The Ethical Dilemma: We Can’t Say ‘Bossy’ Anymore?

Who Says We Can’t Say “Bossy”? I just discovered a star-studded new campaign with celebrities (mostly female) telling people not to use the word “bossy” anymore, particularly when referring to girls.

Although I greatly admire many of the people who participated in this ad, I can’t get behind their mission. I think there’s nothing wrong with using the word bossy to mean what it means—being overbearing in telling others what to do or think or say (see any irony here?). We are advised to substitute other words, such as “leader”—but you can be a leader without being bossy and bossy without being a leader. There are times when bossy is exactly the right word.

I think these people are being really bossy themselves. Do I need to be punished?

—Not the Boss of Me

Dear Boss,

Can’t agree with you more! In the never-ending series of Words That Cannot Be Spoken or Written, this one seems to have just come out of the blue. I had no idea, until that ad debuted, that “bossy” is now a slur used to keep girls in line. Last I checked (a few decades ago), the word was also five letters and started with b but rhymed with witch, and was applied to women who were aggressive—oh, excuse me, I should have said assertive.

Dismissing or denigrating a female for being forceful in her convictions or tendency to control is certainly a matter that might bear addressing, but banning one of the many terms used to describe that particular trait (others include pushy, tough, abrasive, stubborn, domineering) isn’t a productive way to address the problem, if there really is a problem. The issue isn’t a word or words, it’s the underlying attitudes and consequences, such as ganging up against women who exhibit this behavior. Nothing is gained by simply repressing a word or attitude—you can’t just put a ring (or gag) on it, Beyonce.

It’s far more constructive not only to lean in, Sheryl, but also to embrace the issue, analyze what it’s really about (e.g., could this possibly spring from insecurity among the people being bossed as well as those being called bossy?), and then work on dynamic change—as opposed to one-dimensional censorship.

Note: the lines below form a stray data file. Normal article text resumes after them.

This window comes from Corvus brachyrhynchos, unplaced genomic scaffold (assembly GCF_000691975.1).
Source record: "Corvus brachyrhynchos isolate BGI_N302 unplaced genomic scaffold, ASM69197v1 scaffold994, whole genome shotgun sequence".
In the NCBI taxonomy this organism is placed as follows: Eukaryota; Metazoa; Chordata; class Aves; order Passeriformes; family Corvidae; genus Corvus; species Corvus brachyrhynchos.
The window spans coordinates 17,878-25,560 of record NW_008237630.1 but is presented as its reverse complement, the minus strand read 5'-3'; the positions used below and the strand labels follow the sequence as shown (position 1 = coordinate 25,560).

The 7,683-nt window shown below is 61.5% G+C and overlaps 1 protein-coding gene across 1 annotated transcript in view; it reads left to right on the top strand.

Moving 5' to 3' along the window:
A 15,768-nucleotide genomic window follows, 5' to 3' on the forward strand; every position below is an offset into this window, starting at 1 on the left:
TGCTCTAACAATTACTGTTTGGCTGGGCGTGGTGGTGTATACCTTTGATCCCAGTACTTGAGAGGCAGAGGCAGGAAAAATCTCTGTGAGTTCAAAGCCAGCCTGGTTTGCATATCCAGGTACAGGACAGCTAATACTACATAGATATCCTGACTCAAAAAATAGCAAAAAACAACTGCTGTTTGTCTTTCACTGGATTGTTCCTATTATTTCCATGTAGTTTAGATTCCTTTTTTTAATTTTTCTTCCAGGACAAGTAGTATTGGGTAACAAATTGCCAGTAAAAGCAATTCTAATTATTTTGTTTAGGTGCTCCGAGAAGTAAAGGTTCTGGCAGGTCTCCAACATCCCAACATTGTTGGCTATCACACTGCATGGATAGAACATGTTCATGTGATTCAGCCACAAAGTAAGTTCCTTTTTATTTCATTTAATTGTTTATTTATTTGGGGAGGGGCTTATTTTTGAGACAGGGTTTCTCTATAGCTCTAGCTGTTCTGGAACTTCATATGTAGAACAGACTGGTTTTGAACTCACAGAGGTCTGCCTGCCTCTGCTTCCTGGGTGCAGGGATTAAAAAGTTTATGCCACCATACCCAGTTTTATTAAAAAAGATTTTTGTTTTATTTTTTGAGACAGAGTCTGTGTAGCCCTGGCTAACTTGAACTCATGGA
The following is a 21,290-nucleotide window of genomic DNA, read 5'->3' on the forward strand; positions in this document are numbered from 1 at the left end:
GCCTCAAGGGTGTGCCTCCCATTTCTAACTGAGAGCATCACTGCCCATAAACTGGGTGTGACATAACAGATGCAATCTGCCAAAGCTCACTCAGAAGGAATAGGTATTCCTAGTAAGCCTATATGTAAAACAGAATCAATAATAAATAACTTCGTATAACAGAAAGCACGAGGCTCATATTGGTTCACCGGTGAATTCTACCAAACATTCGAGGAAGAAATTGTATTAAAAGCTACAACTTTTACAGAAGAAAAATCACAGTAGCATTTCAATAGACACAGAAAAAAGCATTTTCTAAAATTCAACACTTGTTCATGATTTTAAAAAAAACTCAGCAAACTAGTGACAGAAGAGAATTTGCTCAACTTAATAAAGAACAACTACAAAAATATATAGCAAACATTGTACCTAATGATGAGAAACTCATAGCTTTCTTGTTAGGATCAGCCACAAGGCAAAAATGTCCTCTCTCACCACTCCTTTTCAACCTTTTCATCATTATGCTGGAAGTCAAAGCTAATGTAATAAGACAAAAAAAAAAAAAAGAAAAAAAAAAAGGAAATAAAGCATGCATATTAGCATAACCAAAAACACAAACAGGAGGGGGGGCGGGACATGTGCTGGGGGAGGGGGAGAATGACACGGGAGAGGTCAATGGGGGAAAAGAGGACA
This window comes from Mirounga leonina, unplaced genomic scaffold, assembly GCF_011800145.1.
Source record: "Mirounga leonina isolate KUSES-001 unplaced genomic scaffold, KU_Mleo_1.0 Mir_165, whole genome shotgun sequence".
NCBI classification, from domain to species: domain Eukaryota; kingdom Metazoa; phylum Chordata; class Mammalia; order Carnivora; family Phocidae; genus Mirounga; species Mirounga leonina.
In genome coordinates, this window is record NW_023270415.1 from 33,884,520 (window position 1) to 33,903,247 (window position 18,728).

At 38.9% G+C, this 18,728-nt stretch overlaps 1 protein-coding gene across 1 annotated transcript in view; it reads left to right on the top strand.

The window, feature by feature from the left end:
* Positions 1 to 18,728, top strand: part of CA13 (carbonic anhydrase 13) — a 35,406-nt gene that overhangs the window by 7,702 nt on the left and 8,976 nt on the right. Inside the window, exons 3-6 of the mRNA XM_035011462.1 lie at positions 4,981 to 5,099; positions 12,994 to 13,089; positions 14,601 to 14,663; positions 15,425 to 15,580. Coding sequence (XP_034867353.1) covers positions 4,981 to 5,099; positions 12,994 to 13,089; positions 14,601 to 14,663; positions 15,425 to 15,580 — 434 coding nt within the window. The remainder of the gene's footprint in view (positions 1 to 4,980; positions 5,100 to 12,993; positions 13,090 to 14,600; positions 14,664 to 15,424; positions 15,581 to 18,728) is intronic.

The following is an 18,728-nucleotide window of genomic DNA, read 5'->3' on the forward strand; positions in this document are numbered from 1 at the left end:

I guess we haven’t come a long way, baby. Not if women, young or mature, still crumble if someone calls them bossy when they register opinions, make decisions, or tell others what to do. Come on, are females today really that fragile (or are people still that threatened by powerful females)?

Harking back once again to the embrace of the term “queer” among gays, I think there should be a “Ban Bossy” counter-campaign: “Bossy and Proud.” Let’s all get tee-shirts—or perhaps, per Tina Fey, pants would be more appropriate, emblazoned with the word “Bossy.”

And everybody: stop telling others what words they can’t use! (Please.)

Raising Child Christian and Humanist: My dilemma is how do we, as a family unit, raise our child to view the world? I believe in humanism as spirituality, but my wife is Christian. We celebrate holidays like Christmas and Easter. I celebrate them not as a Christian but as a man who sees how much joy celebrating them brings his wife. I want to teach my child the meaning of these and many other holidays of all types of religions, and explain to him that many people believe many different things and no one knows for sure what the truth is really. I want to explain to him faith-based and science-based beliefs and let him make the choices on his own when he is old enough.